Valeant's New Potential Accounting Concerns

| About: Valeant Pharmaceuticals (VRX)
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Summary

Valeant's Prepaid Expenses grew substantially faster than Revenues.

Valeant seems to have changed the amount of Salix’s Allowance for Product Returns and Rebates after the acquisition was completed.

Valeant’s Free Cash Flow seems to be far less than Cash Net Income.

Valeant Valeant's (NYSE:VRX) New Potential Accounting Concerns

Before getting into the potential accounting issues, it is suspiciously curious why three of Valeant's most important accounting professionals left between November 2014 and June 2015. Here they are in chronological order:

1. Candice Cobb - Director of Accounting at Valeant left November 2014

2. Marc Padre - US Controller at Valeant left May 2015

3. Howard Schiller - CFO of Valeant left June 2015, but recently returned as CEO

Is it just a coincidence that all 3 originally left within 8 months of each other?

Now, moving on to the potential accounting concerns. Here are two big accounting issues that potentially involve incorrect expensing of charges possibly overstating reported Net Income. Are there legitimate reasons? Or is Valeant possibly engaging in some serious financial shenanigans?

1. Prepaid Expenses grew substantially faster than Revenues indicating possible red flags for incorrectly expensing and possibly overstating Net Income by a substantial amount.

Generally, Prepaid Expenses should grow in line with the revenues of a business. There can be seasonal or timing variations but anything way out of line could indicate that management is under expensing items, improperly making company profits higher. Rather than correctly accruing the expenses on the income statement, the company may misclassify them as Prepaid Expenses on the balance sheet. This would effectively keep the expenses off the income statement, and boost reported Net Income. In 2002, WorldCom was found to have improperly capitalized expenses as "Prepaid Line Costs" rather than running the expenses through the income statement, inflating WorldCom's Net Income.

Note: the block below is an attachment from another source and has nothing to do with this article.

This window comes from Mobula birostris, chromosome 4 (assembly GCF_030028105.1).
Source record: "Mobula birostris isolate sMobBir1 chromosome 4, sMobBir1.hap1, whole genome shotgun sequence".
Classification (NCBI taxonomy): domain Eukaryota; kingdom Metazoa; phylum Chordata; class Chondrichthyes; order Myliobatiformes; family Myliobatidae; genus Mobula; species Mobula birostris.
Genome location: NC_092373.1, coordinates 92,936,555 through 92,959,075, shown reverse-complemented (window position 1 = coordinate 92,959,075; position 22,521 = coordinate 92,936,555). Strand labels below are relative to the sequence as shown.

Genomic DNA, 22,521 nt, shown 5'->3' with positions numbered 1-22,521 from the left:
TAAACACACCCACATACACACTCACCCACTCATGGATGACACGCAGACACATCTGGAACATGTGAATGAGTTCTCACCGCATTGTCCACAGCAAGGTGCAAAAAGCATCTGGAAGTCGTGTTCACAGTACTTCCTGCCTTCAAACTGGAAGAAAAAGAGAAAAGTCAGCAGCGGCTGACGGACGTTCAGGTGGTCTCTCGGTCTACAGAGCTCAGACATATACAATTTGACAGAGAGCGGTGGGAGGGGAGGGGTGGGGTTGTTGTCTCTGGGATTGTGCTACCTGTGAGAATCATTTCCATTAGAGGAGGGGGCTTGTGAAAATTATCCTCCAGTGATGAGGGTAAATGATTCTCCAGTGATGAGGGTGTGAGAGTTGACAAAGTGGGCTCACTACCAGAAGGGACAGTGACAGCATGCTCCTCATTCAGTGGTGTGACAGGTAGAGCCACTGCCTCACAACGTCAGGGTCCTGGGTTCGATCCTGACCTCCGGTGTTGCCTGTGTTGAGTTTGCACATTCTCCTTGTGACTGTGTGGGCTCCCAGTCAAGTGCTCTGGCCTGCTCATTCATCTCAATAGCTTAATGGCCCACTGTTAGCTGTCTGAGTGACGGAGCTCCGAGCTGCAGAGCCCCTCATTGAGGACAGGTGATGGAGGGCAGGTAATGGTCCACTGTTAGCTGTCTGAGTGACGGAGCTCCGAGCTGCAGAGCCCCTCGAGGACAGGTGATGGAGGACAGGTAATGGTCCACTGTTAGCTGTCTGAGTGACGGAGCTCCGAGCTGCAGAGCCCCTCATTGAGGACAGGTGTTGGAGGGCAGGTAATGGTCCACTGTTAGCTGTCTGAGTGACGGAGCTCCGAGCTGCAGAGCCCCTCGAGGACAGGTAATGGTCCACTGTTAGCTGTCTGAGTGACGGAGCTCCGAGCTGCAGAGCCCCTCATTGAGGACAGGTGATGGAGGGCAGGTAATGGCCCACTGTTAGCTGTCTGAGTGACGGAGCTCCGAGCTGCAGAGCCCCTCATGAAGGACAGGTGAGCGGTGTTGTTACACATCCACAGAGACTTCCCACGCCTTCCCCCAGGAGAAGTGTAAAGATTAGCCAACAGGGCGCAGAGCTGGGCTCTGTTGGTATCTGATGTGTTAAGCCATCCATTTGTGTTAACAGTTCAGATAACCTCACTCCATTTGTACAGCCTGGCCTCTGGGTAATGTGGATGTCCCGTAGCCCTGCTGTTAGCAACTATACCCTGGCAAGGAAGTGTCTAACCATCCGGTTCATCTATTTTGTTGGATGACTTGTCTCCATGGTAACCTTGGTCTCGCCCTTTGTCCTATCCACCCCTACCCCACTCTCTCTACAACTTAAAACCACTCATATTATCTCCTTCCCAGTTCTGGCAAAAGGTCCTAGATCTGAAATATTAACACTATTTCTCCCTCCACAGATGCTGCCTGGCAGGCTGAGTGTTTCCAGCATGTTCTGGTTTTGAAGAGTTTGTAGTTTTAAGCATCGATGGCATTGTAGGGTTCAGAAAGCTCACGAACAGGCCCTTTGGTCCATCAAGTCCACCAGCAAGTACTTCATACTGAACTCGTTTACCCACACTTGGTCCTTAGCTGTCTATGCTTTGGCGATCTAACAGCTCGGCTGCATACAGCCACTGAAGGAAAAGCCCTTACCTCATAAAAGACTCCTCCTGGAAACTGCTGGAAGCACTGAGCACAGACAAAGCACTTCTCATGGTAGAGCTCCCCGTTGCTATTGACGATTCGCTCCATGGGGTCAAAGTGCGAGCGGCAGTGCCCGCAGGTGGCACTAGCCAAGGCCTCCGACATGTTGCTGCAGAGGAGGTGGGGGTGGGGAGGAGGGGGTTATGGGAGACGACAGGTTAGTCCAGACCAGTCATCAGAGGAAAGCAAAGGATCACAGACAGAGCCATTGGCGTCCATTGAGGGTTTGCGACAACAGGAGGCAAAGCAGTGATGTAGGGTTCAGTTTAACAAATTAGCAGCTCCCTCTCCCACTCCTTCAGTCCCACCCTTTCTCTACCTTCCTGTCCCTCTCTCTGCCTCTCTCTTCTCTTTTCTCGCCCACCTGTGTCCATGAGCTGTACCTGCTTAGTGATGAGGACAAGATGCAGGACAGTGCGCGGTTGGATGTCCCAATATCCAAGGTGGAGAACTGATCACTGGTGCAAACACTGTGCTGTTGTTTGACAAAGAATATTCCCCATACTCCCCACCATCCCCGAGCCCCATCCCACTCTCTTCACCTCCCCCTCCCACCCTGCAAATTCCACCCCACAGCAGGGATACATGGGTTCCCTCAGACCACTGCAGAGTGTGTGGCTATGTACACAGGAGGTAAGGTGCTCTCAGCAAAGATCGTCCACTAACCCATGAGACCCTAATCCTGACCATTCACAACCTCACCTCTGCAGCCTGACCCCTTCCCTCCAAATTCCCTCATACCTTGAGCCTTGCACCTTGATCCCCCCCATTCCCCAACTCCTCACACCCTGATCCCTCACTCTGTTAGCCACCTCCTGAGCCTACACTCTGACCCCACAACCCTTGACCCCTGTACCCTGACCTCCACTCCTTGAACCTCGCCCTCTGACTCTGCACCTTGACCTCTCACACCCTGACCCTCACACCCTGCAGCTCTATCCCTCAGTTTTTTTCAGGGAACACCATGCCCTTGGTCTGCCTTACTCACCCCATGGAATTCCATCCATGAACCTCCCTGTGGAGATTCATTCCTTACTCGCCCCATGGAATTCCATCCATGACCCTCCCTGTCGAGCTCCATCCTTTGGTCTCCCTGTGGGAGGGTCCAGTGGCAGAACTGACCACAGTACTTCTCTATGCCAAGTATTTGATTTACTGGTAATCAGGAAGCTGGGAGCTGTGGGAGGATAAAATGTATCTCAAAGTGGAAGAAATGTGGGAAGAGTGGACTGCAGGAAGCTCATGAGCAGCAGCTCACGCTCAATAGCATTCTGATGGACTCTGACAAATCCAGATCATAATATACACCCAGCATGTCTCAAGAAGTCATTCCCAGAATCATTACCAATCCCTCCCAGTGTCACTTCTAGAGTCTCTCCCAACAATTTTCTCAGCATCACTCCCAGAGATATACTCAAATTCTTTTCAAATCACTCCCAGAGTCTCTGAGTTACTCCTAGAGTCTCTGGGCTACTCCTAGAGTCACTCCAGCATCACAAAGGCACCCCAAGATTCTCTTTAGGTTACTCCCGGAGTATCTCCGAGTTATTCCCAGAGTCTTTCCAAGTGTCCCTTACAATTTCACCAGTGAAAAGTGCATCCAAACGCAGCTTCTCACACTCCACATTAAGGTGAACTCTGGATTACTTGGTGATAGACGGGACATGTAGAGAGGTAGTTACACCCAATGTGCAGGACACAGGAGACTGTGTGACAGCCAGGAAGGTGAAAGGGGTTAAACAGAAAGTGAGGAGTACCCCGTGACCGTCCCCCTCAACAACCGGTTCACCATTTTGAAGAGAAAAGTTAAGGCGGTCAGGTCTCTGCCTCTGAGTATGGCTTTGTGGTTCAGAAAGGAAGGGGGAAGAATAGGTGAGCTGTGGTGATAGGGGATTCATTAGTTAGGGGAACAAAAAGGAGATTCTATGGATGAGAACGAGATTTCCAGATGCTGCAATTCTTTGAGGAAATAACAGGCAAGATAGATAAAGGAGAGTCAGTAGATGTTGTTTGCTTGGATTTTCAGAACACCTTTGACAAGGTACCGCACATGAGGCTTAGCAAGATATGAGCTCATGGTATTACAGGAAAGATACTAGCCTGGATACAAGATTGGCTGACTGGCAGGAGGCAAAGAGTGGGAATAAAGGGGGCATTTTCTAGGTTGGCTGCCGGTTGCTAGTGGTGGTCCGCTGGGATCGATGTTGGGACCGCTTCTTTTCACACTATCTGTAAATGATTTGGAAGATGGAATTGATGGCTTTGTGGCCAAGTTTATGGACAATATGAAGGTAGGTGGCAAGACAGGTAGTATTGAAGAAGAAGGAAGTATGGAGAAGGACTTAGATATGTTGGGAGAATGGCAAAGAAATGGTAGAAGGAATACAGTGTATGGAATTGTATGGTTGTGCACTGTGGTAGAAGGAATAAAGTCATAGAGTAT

Valeant's reported Revenues in the 3Q of 2015 were up 36% while Prepaid Expenses were up 105% year over year. The differential is enormous.

Q3 14

Q3 15

YOY Change

Revenues

$2,056m

$2,787m

36%

Prepaid Expenses

$466m

$953m

105%

The longer the time frame the worse it gets. For the period from the 4Q 2013 to the 3Q 2015, Valeant's reported Revenues were up 35%, while Prepaid Expenses were up 178%.

4Q 13 Q3 15 Change
Revenues $2,064m $2,787m +35%
Prepaid Expenses $343m $953m +178%

On the cash flow statement, Prepaid Expenses used up $397m from cash flow from operations in the 12 months ending 9/30/2015. This may have provided a boost to Net Income as a result of possible under expensing.

Competitors Bristol-Myers Squibb and Eli Lilly have balance sheet items "Prepaid expenses and other" that were ~13% and 15% of quarterly revenues respectively, while Valeant's was ~34% as of 9/30/15. For the 3Q 2015, Bristol-Myers Squibb's Revenues grew 4% year over year while Prepaid Expenses and Other were up 10% YOY. For the 3Q 2015, Eli Lilly's Revenues grew 2% year over year, while Prepaid Expenses and Other were down -7% YOY. Valeant's Prepaid Expenses seem to be far higher than competitors and have grown significantly faster than revenues.

In the 10-Q for the 3Q 2015, I did not see any explanation for why Prepaid Expenses were so out of line.

This is a quote from Howard Schilit, Forensic Accounting expert and author of the Financial Shenanigans book (and not to be confused with Howard Shiller), on Prepaid Expenses (from an April 2002 Bloomberg Business article):

"Watch out for vague categories that allow companies to fudge the numbers, Schilit advises. Some of his favorites include "prepaid expenses and other current assets," "noncash revenue," or "unbilled receivables." Meanwhile, large write-offs can be legitimate reflections of a plant closure -- or an excuse to lower the value of assets so future performance looks even better. Hidden reserves can also provide a nice secret fund to tap when times turn bad, giving a misleading boost to the bottom line."

Bottom Line: I believe Valeant is likely to have possibly substantially increased its reported Net Income the last 1-2 years by improperly putting operating expenses into their Prepaid Expenses balance sheet line item rather than an income statement expense.

Note: Valeant's exact description of the balance sheet and cash flow line item is: "Prepaid Expenses and other current assets" but I have used Prepaid Expenses for simplicity. Valeant also appears to have reclassified $138m of Accounts Receivable to Prepaid Expenses in the 1Q of 2014 on the 12/31/2013 balance sheet. The higher amount of $343m includes the reclassification and was used in the analysis.

2. Valeant's post acquisition accounting for Salix's Allowance for Product Returns and Rebates. Valeant seems to have changed the amount of Salix's Allowance for Product Returns and Rebates after the acquisition was completed, resulting in possible overstatement of pretax income of $123m for the 3Q 2015.